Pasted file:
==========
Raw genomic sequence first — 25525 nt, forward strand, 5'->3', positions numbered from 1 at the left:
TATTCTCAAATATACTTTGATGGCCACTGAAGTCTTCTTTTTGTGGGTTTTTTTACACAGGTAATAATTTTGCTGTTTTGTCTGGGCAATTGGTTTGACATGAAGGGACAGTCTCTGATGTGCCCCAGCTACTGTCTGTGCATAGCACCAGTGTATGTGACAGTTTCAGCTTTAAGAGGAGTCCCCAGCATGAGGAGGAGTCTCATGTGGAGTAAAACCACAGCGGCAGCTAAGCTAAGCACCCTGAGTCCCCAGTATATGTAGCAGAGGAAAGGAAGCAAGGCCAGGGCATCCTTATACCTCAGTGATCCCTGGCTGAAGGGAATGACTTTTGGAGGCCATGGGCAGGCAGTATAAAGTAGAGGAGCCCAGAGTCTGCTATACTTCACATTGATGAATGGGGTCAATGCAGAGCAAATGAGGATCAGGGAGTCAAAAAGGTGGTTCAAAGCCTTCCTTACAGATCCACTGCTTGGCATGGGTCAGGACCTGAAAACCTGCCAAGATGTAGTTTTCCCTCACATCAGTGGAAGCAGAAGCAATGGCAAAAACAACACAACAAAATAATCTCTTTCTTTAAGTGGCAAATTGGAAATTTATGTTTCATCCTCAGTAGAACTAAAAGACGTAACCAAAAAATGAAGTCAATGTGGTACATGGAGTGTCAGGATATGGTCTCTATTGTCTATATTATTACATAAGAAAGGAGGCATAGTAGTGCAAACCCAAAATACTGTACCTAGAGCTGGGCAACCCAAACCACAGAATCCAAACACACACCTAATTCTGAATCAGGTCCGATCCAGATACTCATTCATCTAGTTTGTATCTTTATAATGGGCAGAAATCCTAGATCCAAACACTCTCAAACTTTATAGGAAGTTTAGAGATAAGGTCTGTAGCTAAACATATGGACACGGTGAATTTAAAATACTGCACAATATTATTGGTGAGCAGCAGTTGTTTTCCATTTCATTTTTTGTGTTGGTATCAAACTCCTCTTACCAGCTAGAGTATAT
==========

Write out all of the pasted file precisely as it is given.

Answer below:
Raw genomic sequence first — 25525 nt, forward strand, 5'->3', positions numbered from 1 at the left:
TATTCTCAAATATACTTTGATGGCCACTGAAGTCTTCTTTTTGTGGGTTTTTTTACACAGGTAATAATTTTGCTGTTTTGTCTGGGCAATTGGTTTGACATGAAGGGACAGTCTCTGATGTGCCCCAGCTACTGTCTGTGCATAGCACCAGTGTATGTGACAGTTTCAGCTTTAAGAGGAGTCCCCAGCATGAGGAGGAGTCTCATGTGGAGTAAAACCACAGCGGCAGCTAAGCTAAGCACCCTGAGTCCCCAGTATATGTAGCAGAGGAAAGGAAGCAAGGCCAGGGCATCCTTATACCTCAGTGATCCCTGGCTGAAGGGAATGACTTTTGGAGGCCATGGGCAGGCAGTATAAAGTAGAGGAGCCCAGAGTCTGCTATACTTCACATTGATGAATGGGGTCAATGCAGAGCAAATGAGGATCAGGGAGTCAAAAAGGTGGTTCAAAGCCTTCCTTACAGATCCACTGCTTGGCATGGGTCAGGACCTGAAAACCTGCCAAGATGTAGTTTTCCCTCACATCAGTGGAAGCAGAAGCAATGGCAAAAACAACACAACAAAATAATCTCTTTCTTTAAGTGGCAAATTGGAAATTTATGTTTCATCCTCAGTAGAACTAAAAGACGTAACCAAAAAATGAAGTCAATGTGGTACATGGAGTGTCAGGATATGGTCTCTATTGTCTATATTATTACATAAGAAAGGAGGCATAGTAGTGCAAACCCAAAATACTGTACCTAGAGCTGGGCAACCCAAACCACAGAATCCAAACACACACCTAATTCTGAATCAGGTCCGATCCAGATACTCATTCATCTAGTTTGTATCTTTATAATGGGCAGAAATCCTAGATCCAAACACTCTCAAACTTTATAGGAAGTTTAGAGATAAGGTCTGTAGCTAAACATATGGACACGGTGAATTTAAAATACTGCACAATATTATTGGTGAGCAGCAGTTGTTTTCCATTTCATTTTTTGTGTTGGTATCAAACTCCTCTTACCAGCTAGAGTATAT